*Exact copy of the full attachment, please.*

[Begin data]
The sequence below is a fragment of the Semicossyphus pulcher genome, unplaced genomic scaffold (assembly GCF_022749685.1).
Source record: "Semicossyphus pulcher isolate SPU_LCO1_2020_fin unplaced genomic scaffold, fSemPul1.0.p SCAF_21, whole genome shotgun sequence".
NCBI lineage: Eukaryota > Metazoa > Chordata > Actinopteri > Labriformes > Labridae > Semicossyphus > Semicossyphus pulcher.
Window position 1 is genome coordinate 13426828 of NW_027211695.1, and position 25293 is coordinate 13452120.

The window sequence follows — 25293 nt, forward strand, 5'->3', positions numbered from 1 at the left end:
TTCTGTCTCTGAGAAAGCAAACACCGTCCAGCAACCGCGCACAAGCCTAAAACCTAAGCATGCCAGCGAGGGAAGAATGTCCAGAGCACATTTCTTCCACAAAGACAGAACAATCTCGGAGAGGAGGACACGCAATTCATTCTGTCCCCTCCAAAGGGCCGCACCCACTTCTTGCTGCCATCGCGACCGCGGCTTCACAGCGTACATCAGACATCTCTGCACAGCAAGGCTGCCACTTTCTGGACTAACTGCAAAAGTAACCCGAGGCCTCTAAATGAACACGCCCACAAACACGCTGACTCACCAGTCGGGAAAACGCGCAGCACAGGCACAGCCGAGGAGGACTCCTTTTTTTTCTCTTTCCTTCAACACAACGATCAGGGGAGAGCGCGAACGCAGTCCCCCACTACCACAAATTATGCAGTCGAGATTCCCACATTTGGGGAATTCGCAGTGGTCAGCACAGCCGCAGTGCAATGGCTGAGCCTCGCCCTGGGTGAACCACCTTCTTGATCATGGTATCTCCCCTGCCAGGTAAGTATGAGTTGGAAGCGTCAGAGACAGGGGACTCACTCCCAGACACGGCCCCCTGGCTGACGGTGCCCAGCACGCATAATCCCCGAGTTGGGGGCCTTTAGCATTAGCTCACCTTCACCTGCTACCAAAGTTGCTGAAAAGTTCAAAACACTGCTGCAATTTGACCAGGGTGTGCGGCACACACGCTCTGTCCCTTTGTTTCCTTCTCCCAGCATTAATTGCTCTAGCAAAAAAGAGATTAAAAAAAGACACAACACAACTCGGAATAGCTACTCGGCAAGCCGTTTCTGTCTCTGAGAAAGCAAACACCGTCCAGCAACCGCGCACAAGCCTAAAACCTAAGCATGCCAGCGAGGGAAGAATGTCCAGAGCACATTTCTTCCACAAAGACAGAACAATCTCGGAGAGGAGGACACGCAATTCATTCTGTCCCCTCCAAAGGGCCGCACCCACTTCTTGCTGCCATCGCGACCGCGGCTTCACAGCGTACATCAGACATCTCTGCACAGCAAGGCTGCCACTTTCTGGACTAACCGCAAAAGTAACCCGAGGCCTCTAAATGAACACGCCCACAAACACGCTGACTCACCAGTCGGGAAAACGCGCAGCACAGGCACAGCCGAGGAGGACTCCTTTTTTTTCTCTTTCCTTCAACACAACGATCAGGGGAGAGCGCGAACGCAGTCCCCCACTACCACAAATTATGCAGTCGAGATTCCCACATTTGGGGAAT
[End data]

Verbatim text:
The sequence below is a fragment of the Semicossyphus pulcher genome, unplaced genomic scaffold (assembly GCF_022749685.1).
Source record: "Semicossyphus pulcher isolate SPU_LCO1_2020_fin unplaced genomic scaffold, fSemPul1.0.p SCAF_21, whole genome shotgun sequence".
NCBI lineage: Eukaryota > Metazoa > Chordata > Actinopteri > Labriformes > Labridae > Semicossyphus > Semicossyphus pulcher.
Window position 1 is genome coordinate 13426828 of NW_027211695.1, and position 25293 is coordinate 13452120.

The window sequence follows — 25293 nt, forward strand, 5'->3', positions numbered from 1 at the left end:
TTCTGTCTCTGAGAAAGCAAACACCGTCCAGCAACCGCGCACAAGCCTAAAACCTAAGCATGCCAGCGAGGGAAGAATGTCCAGAGCACATTTCTTCCACAAAGACAGAACAATCTCGGAGAGGAGGACACGCAATTCATTCTGTCCCCTCCAAAGGGCCGCACCCACTTCTTGCTGCCATCGCGACCGCGGCTTCACAGCGTACATCAGACATCTCTGCACAGCAAGGCTGCCACTTTCTGGACTAACTGCAAAAGTAACCCGAGGCCTCTAAATGAACACGCCCACAAACACGCTGACTCACCAGTCGGGAAAACGCGCAGCACAGGCACAGCCGAGGAGGACTCCTTTTTTTTCTCTTTCCTTCAACACAACGATCAGGGGAGAGCGCGAACGCAGTCCCCCACTACCACAAATTATGCAGTCGAGATTCCCACATTTGGGGAATTCGCAGTGGTCAGCACAGCCGCAGTGCAATGGCTGAGCCTCGCCCTGGGTGAACCACCTTCTTGATCATGGTATCTCCCCTGCCAGGTAAGTATGAGTTGGAAGCGTCAGAGACAGGGGACTCACTCCCAGACACGGCCCCCTGGCTGACGGTGCCCAGCACGCATAATCCCCGAGTTGGGGGCCTTTAGCATTAGCTCACCTTCACCTGCTACCAAAGTTGCTGAAAAGTTCAAAACACTGCTGCAATTTGACCAGGGTGTGCGGCACACACGCTCTGTCCCTTTGTTTCCTTCTCCCAGCATTAATTGCTCTAGCAAAAAAGAGATTAAAAAAAGACACAACACAACTCGGAATAGCTACTCGGCAAGCCGTTTCTGTCTCTGAGAAAGCAAACACCGTCCAGCAACCGCGCACAAGCCTAAAACCTAAGCATGCCAGCGAGGGAAGAATGTCCAGAGCACATTTCTTCCACAAAGACAGAACAATCTCGGAGAGGAGGACACGCAATTCATTCTGTCCCCTCCAAAGGGCCGCACCCACTTCTTGCTGCCATCGCGACCGCGGCTTCACAGCGTACATCAGACATCTCTGCACAGCAAGGCTGCCACTTTCTGGACTAACCGCAAAAGTAACCCGAGGCCTCTAAATGAACACGCCCACAAACACGCTGACTCACCAGTCGGGAAAACGCGCAGCACAGGCACAGCCGAGGAGGACTCCTTTTTTTTCTCTTTCCTTCAACACAACGATCAGGGGAGAGCGCGAACGCAGTCCCCCACTACCACAAATTATGCAGTCGAGATTCCCACATTTGGGGAAT